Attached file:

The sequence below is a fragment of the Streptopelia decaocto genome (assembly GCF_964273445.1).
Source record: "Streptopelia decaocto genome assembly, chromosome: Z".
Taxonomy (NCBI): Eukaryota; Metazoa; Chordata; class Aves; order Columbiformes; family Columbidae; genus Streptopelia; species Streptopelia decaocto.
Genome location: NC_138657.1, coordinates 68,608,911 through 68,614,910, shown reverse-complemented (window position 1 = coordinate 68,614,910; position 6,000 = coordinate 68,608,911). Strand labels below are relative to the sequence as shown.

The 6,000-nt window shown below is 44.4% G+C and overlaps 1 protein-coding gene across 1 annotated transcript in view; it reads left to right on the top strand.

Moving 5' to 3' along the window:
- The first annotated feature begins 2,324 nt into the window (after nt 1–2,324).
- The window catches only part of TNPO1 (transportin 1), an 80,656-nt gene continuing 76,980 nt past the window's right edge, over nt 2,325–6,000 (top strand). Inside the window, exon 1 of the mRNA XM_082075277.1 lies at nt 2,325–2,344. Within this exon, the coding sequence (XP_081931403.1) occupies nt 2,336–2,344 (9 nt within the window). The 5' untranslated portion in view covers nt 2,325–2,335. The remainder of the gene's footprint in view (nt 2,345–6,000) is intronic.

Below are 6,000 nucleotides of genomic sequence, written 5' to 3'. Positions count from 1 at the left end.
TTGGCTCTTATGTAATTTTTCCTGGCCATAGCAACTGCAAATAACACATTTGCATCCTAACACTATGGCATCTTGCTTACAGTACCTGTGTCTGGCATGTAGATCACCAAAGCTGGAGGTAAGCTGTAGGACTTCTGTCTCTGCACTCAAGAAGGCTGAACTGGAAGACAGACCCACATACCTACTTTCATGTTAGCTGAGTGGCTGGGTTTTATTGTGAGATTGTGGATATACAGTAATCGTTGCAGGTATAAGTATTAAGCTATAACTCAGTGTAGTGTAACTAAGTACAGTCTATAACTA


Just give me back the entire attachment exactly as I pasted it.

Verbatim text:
The sequence below is a fragment of the Streptopelia decaocto genome (assembly GCF_964273445.1).
Source record: "Streptopelia decaocto genome assembly, chromosome: Z".
Taxonomy (NCBI): Eukaryota; Metazoa; Chordata; class Aves; order Columbiformes; family Columbidae; genus Streptopelia; species Streptopelia decaocto.
Genome location: NC_138657.1, coordinates 68,608,911 through 68,614,910, shown reverse-complemented (window position 1 = coordinate 68,614,910; position 6,000 = coordinate 68,608,911). Strand labels below are relative to the sequence as shown.

The 6,000-nt window shown below is 44.4% G+C and overlaps 1 protein-coding gene across 1 annotated transcript in view; it reads left to right on the top strand.

Moving 5' to 3' along the window:
- The first annotated feature begins 2,324 nt into the window (after nt 1–2,324).
- The window catches only part of TNPO1 (transportin 1), an 80,656-nt gene continuing 76,980 nt past the window's right edge, over nt 2,325–6,000 (top strand). Inside the window, exon 1 of the mRNA XM_082075277.1 lies at nt 2,325–2,344. Within this exon, the coding sequence (XP_081931403.1) occupies nt 2,336–2,344 (9 nt within the window). The 5' untranslated portion in view covers nt 2,325–2,335. The remainder of the gene's footprint in view (nt 2,345–6,000) is intronic.

Below are 6,000 nucleotides of genomic sequence, written 5' to 3'. Positions count from 1 at the left end.
TTGGCTCTTATGTAATTTTTCCTGGCCATAGCAACTGCAAATAACACATTTGCATCCTAACACTATGGCATCTTGCTTACAGTACCTGTGTCTGGCATGTAGATCACCAAAGCTGGAGGTAAGCTGTAGGACTTCTGTCTCTGCACTCAAGAAGGCTGAACTGGAAGACAGACCCACATACCTACTTTCATGTTAGCTGAGTGGCTGGGTTTTATTGTGAGATTGTGGATATACAGTAATCGTTGCAGGTATAAGTATTAAGCTATAACTCAGTGTAGTGTAACTAAGTACAGTCTATAACTA